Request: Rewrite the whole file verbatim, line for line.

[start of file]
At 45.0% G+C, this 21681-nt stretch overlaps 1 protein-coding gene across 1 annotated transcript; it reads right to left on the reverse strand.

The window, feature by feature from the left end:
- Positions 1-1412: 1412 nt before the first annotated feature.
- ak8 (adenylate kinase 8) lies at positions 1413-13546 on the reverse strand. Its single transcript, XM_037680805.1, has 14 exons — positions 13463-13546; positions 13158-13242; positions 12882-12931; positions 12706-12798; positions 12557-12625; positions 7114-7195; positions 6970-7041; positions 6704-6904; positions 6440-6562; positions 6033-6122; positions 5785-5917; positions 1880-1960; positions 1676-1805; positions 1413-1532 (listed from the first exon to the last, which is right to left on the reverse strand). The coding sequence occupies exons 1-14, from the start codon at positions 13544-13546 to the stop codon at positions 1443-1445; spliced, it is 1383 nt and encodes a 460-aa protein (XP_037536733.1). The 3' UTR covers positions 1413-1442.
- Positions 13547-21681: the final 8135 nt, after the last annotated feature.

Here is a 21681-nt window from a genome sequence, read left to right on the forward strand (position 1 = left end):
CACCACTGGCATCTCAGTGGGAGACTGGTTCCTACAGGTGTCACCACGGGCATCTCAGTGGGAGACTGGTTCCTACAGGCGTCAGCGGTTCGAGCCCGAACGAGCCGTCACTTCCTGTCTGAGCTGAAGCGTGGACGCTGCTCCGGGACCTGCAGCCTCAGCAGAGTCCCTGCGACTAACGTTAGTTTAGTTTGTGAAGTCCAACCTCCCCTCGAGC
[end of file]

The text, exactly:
At 45.0% G+C, this 21681-nt stretch overlaps 1 protein-coding gene across 1 annotated transcript; it reads right to left on the reverse strand.

The window, feature by feature from the left end:
- Positions 1-1412: 1412 nt before the first annotated feature.
- ak8 (adenylate kinase 8) lies at positions 1413-13546 on the reverse strand. Its single transcript, XM_037680805.1, has 14 exons — positions 13463-13546; positions 13158-13242; positions 12882-12931; positions 12706-12798; positions 12557-12625; positions 7114-7195; positions 6970-7041; positions 6704-6904; positions 6440-6562; positions 6033-6122; positions 5785-5917; positions 1880-1960; positions 1676-1805; positions 1413-1532 (listed from the first exon to the last, which is right to left on the reverse strand). The coding sequence occupies exons 1-14, from the start codon at positions 13544-13546 to the stop codon at positions 1443-1445; spliced, it is 1383 nt and encodes a 460-aa protein (XP_037536733.1). The 3' UTR covers positions 1413-1442.
- Positions 13547-21681: the final 8135 nt, after the last annotated feature.

Here is a 21681-nt window from a genome sequence, read left to right on the forward strand (position 1 = left end):
CACCACTGGCATCTCAGTGGGAGACTGGTTCCTACAGGTGTCACCACGGGCATCTCAGTGGGAGACTGGTTCCTACAGGCGTCAGCGGTTCGAGCCCGAACGAGCCGTCACTTCCTGTCTGAGCTGAAGCGTGGACGCTGCTCCGGGACCTGCAGCCTCAGCAGAGTCCCTGCGACTAACGTTAGTTTAGTTTGTGAAGTCCAACCTCCCCTCGAGC